Married couples who attend
weight loss programs together may
lose more weight, eat more
nutritious foods and have lower
blood pressure than their single
Spouses can be effective partners in
weight loss, especially when making
dietary changes together, according
to results recently presented at the
annual meeting of the Society of
study involved 1,753 subjects
enrolled in one of three
evidence-based weight-loss programs,
including 132 married couples. Six
months after the program began,
couples enrolled together lost an
average of 5.32% more weight than
the other participants. And at one
year, couples had lost 5.34% more
weight. Couples had better blood
pressure at six months. At one year,
couples tended to have increased
their consumption of vegetables.
They also ate less high-fat protein
and fast food.
Couples who reported that they
supported each other well in the
programs were more active and had
lost more weight by six months.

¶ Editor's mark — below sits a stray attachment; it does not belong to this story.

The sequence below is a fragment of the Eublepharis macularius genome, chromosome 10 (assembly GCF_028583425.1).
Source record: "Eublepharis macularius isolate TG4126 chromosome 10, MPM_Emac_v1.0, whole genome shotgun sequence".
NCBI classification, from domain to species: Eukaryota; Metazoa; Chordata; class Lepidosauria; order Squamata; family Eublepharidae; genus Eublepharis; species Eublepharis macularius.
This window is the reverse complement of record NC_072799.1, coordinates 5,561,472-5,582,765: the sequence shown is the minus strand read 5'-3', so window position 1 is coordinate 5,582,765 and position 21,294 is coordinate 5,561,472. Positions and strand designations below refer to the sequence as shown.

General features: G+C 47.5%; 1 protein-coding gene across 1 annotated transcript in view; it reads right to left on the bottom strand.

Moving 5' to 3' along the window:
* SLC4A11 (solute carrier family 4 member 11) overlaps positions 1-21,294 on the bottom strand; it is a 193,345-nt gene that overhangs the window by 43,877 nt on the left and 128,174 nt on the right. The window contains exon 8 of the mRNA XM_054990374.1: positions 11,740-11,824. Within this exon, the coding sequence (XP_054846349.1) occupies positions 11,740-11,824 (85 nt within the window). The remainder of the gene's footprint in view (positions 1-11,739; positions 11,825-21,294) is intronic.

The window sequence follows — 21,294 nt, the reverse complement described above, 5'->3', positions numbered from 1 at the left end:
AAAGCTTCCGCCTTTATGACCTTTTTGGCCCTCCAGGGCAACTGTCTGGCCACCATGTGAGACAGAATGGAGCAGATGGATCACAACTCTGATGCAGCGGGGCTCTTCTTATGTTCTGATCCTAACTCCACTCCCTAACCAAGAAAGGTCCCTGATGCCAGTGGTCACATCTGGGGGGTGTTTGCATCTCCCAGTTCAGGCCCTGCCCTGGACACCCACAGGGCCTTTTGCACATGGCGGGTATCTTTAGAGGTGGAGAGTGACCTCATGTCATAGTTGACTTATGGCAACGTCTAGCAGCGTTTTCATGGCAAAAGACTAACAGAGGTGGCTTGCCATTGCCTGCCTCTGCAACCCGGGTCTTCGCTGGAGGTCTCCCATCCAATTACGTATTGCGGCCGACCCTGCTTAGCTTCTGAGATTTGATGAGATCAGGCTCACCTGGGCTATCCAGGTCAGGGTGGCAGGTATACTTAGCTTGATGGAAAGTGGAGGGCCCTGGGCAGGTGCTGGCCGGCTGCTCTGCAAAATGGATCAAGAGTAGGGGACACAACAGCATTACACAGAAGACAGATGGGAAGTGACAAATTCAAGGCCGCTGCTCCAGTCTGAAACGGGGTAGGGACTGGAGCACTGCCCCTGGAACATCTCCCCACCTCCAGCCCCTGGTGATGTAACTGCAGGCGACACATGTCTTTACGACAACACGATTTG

Husbands with greater spousal
support had better physical activity
and tended to weigh less at six
months, but spousal support was not
significantly related to outcomes
among wives. The finding that men
benefit more from support than women
is true across lots of different
types of health outcomes, according
to the lead researcher.
Regardless of the kind of
weight-loss program, couples that
participated together did better by
frequently see couples and very
often get wonderful results, as long
as both are invested in the process.
Simply put, it is the support you
can offer each other, even if
individual needs differ. It is not
easy making major lifestyle changes.
When someone close to you provides
support, it makes accomplishing the
task that much easier.